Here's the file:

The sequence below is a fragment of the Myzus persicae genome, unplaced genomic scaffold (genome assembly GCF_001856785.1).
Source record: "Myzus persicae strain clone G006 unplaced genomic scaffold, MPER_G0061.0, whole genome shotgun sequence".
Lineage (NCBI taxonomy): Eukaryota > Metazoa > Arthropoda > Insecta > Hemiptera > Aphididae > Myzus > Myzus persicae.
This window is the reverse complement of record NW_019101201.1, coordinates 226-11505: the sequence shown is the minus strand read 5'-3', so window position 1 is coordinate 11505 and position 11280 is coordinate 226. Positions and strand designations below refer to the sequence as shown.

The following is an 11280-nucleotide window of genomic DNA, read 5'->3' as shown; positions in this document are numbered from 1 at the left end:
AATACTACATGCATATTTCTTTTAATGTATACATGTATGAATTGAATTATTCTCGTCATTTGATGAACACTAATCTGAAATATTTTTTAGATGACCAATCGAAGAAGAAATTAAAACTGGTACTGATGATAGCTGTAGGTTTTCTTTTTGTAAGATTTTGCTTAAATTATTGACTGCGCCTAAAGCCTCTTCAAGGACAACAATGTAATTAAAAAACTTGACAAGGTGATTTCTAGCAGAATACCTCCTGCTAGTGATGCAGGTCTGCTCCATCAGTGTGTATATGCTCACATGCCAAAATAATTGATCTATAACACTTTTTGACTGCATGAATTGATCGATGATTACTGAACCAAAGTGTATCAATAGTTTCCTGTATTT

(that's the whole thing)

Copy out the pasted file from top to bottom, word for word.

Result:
The sequence below is a fragment of the Myzus persicae genome, unplaced genomic scaffold (genome assembly GCF_001856785.1).
Source record: "Myzus persicae strain clone G006 unplaced genomic scaffold, MPER_G0061.0, whole genome shotgun sequence".
Lineage (NCBI taxonomy): Eukaryota > Metazoa > Arthropoda > Insecta > Hemiptera > Aphididae > Myzus > Myzus persicae.
This window is the reverse complement of record NW_019101201.1, coordinates 226-11505: the sequence shown is the minus strand read 5'-3', so window position 1 is coordinate 11505 and position 11280 is coordinate 226. Positions and strand designations below refer to the sequence as shown.

The following is an 11280-nucleotide window of genomic DNA, read 5'->3' as shown; positions in this document are numbered from 1 at the left end:
AATACTACATGCATATTTCTTTTAATGTATACATGTATGAATTGAATTATTCTCGTCATTTGATGAACACTAATCTGAAATATTTTTTAGATGACCAATCGAAGAAGAAATTAAAACTGGTACTGATGATAGCTGTAGGTTTTCTTTTTGTAAGATTTTGCTTAAATTATTGACTGCGCCTAAAGCCTCTTCAAGGACAACAATGTAATTAAAAAACTTGACAAGGTGATTTCTAGCAGAATACCTCCTGCTAGTGATGCAGGTCTGCTCCATCAGTGTGTATATGCTCACATGCCAAAATAATTGATCTATAACACTTTTTGACTGCATGAATTGATCGATGATTACTGAACCAAAGTGTATCAATAGTTTCCTGTATTT